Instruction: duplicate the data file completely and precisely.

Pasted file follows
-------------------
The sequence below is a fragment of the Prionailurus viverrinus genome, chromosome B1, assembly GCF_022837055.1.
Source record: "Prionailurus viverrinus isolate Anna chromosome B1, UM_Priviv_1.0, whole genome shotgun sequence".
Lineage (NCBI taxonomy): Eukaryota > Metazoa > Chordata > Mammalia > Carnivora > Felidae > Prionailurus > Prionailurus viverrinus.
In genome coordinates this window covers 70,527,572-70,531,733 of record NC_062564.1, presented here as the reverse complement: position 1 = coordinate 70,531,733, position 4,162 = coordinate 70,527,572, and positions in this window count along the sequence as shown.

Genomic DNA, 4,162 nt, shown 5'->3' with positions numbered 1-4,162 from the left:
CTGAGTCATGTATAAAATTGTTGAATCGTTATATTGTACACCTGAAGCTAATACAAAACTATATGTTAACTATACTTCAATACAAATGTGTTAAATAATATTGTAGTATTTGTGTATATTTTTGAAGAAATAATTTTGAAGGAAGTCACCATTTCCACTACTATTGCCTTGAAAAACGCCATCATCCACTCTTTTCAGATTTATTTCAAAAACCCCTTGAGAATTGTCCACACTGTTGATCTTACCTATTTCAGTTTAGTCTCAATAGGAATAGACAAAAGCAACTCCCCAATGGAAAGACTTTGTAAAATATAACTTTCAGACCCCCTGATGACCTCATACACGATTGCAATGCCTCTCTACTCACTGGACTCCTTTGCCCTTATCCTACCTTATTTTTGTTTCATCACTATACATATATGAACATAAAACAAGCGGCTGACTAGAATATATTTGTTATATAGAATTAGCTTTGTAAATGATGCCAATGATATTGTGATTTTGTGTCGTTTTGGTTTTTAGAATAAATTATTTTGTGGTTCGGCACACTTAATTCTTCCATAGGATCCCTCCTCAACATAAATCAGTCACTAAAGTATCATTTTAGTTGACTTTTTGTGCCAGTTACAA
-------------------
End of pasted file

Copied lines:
The sequence below is a fragment of the Prionailurus viverrinus genome, chromosome B1, assembly GCF_022837055.1.
Source record: "Prionailurus viverrinus isolate Anna chromosome B1, UM_Priviv_1.0, whole genome shotgun sequence".
Lineage (NCBI taxonomy): Eukaryota > Metazoa > Chordata > Mammalia > Carnivora > Felidae > Prionailurus > Prionailurus viverrinus.
In genome coordinates this window covers 70,527,572-70,531,733 of record NC_062564.1, presented here as the reverse complement: position 1 = coordinate 70,531,733, position 4,162 = coordinate 70,527,572, and positions in this window count along the sequence as shown.

Genomic DNA, 4,162 nt, shown 5'->3' with positions numbered 1-4,162 from the left:
CTGAGTCATGTATAAAATTGTTGAATCGTTATATTGTACACCTGAAGCTAATACAAAACTATATGTTAACTATACTTCAATACAAATGTGTTAAATAATATTGTAGTATTTGTGTATATTTTTGAAGAAATAATTTTGAAGGAAGTCACCATTTCCACTACTATTGCCTTGAAAAACGCCATCATCCACTCTTTTCAGATTTATTTCAAAAACCCCTTGAGAATTGTCCACACTGTTGATCTTACCTATTTCAGTTTAGTCTCAATAGGAATAGACAAAAGCAACTCCCCAATGGAAAGACTTTGTAAAATATAACTTTCAGACCCCCTGATGACCTCATACACGATTGCAATGCCTCTCTACTCACTGGACTCCTTTGCCCTTATCCTACCTTATTTTTGTTTCATCACTATACATATATGAACATAAAACAAGCGGCTGACTAGAATATATTTGTTATATAGAATTAGCTTTGTAAATGATGCCAATGATATTGTGATTTTGTGTCGTTTTGGTTTTTAGAATAAATTATTTTGTGGTTCGGCACACTTAATTCTTCCATAGGATCCCTCCTCAACATAAATCAGTCACTAAAGTATCATTTTAGTTGACTTTTTGTGCCAGTTACAA